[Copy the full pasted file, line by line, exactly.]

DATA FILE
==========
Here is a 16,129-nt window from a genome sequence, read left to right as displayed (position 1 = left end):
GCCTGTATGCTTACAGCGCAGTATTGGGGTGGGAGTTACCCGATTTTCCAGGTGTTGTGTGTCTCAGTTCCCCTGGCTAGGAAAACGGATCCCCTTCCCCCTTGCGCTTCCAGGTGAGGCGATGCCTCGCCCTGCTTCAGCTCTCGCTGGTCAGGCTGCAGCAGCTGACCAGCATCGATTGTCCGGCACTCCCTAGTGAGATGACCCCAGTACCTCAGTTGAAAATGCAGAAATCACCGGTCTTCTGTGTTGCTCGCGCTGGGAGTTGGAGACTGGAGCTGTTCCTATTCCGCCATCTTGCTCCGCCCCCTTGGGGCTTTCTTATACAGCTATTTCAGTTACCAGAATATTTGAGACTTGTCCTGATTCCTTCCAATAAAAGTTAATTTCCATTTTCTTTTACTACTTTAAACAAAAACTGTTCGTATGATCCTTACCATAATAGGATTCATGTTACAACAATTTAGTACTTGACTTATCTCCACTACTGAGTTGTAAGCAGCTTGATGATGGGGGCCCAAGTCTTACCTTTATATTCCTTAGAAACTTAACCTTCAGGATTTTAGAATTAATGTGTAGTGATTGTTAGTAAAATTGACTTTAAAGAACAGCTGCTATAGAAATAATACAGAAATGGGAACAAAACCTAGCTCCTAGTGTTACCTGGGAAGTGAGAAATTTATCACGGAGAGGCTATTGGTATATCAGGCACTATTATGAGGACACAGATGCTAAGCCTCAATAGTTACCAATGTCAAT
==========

Here is a 16,129-nt window from a genome sequence, read left to right as displayed (position 1 = left end):
GCCTGTATGCTTACAGCGCAGTATTGGGGTGGGAGTTACCCGATTTTCCAGGTGTTGTGTGTCTCAGTTCCCCTGGCTAGGAAAACGGATCCCCTTCCCCCTTGCGCTTCCAGGTGAGGCGATGCCTCGCCCTGCTTCAGCTCTCGCTGGTCAGGCTGCAGCAGCTGACCAGCATCGATTGTCCGGCACTCCCTAGTGAGATGACCCCAGTACCTCAGTTGAAAATGCAGAAATCACCGGTCTTCTGTGTTGCTCGCGCTGGGAGTTGGAGACTGGAGCTGTTCCTATTCCGCCATCTTGCTCCGCCCCCTTGGGGCTTTCTTATACAGCTATTTCAGTTACCAGAATATTTGAGACTTGTCCTGATTCCTTCCAATAAAAGTTAATTTCCATTTTCTTTTACTACTTTAAACAAAAACTGTTCGTATGATCCTTACCATAATAGGATTCATGTTACAACAATTTAGTACTTGACTTATCTCCACTACTGAGTTGTAAGCAGCTTGATGATGGGGGCCCAAGTCTTACCTTTATATTCCTTAGAAACTTAACCTTCAGGATTTTAGAATTAATGTGTAGTGATTGTTAGTAAAATTGACTTTAAAGAACAGCTGCTATAGAAATAATACAGAAATGGGAACAAAACCTAGCTCCTAGTGTTACCTGGGAAGTGAGAAATTTATCACGGAGAGGCTATTGGTATATCAGGCACTATTATGAGGACACAGATGCTAAGCCTCAATAGTTACCAATGTCAAT